Biotechs raked in a whopping $1.8 billion in venture cash last quarter, the industry's biggest haul since PricewaterhouseCoopers and the National Venture Capital Association started keeping track in 1995.
According to PwC and NVCA's latest MoneyTree Report, based on data from Thomson Reuters, biotech's record sum came from 122 deals, representing a 61% jump in dollars and a 9% increase in transactions over the previous quarter. The total was propped up by a couple of megadeals--Intarcia Therapeutics' $200 million raise and Proteus Digital Health's $119.5 million round--but, subtracting those outliers, biotech still pulled off a nearly 30% jump over the prior period.
The industry's stellar fundraising quarter is due in part to a virtuous cycle for biotechs, PwC life sciences partner Greg Vlahos said. The IPO boom has provided VCs with some very real exit opportunities, he said, and the public markets' warm reception to drug developers has pushed M&A valuations skyward. Combined, those factors have led to a great deal of liquidity for investors, allowing VCs to quickly put together new funds and back more companies.
"It is a cycle that we see, and a positive cycle," Vlahos told FierceBiotech. "So that does bode well for the industry."
Whether it can keep rolling remains to be seen, however. The market for biotech IPOs has recently taken a turn for the bearish after two quarters of widespread success, forcing a few entrants to cancel, delay or significantly reduce their offerings. If Wall Street interest dries up, VCs might start to see exit signs switching off, thereby constraining their willingness to invest.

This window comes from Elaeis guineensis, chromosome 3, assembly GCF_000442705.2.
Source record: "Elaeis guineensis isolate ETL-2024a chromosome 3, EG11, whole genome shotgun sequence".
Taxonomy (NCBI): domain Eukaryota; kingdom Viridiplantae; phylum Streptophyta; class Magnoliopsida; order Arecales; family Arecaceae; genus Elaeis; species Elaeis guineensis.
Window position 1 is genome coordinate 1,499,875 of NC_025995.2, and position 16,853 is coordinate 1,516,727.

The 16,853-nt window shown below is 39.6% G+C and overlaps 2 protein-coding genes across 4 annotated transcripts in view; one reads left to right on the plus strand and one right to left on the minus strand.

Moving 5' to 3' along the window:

But Vlahos believes things will largely stay on the up and up. It would be unrealistic to expect a run of double-digit biotech debuts every quarter, he said, but companies with strong stories and promising assets should still be able to make it out the IPO window, however narrow.
"I would say we're cautiously optimistic," Vlahos said, adding that the VCs he talks to expect a market correction, but nothing on the level of a sector-wide downturn.
Meanwhile, a stable of biotech's biggest backers is out raising new funds. Last week, Sofinnova Ventures, Versant Ventures and Essex Woodlands each revealed fundraising plans, seeking a combined $1.6 billion to fuel new investments. The three join a bevy of biotech VCs amassing or unveiling new funds over the last 12 months, following Arch Venture Partners and its April filing to raise a $250 million 8th fund. In February, the U.K.'s Abingworth closed a $375 million raise, while early-stage backer 5AM Ventures revealed a $250 million second close in December, and VC giant OrbiMed launched a $735 million fund the month prior.
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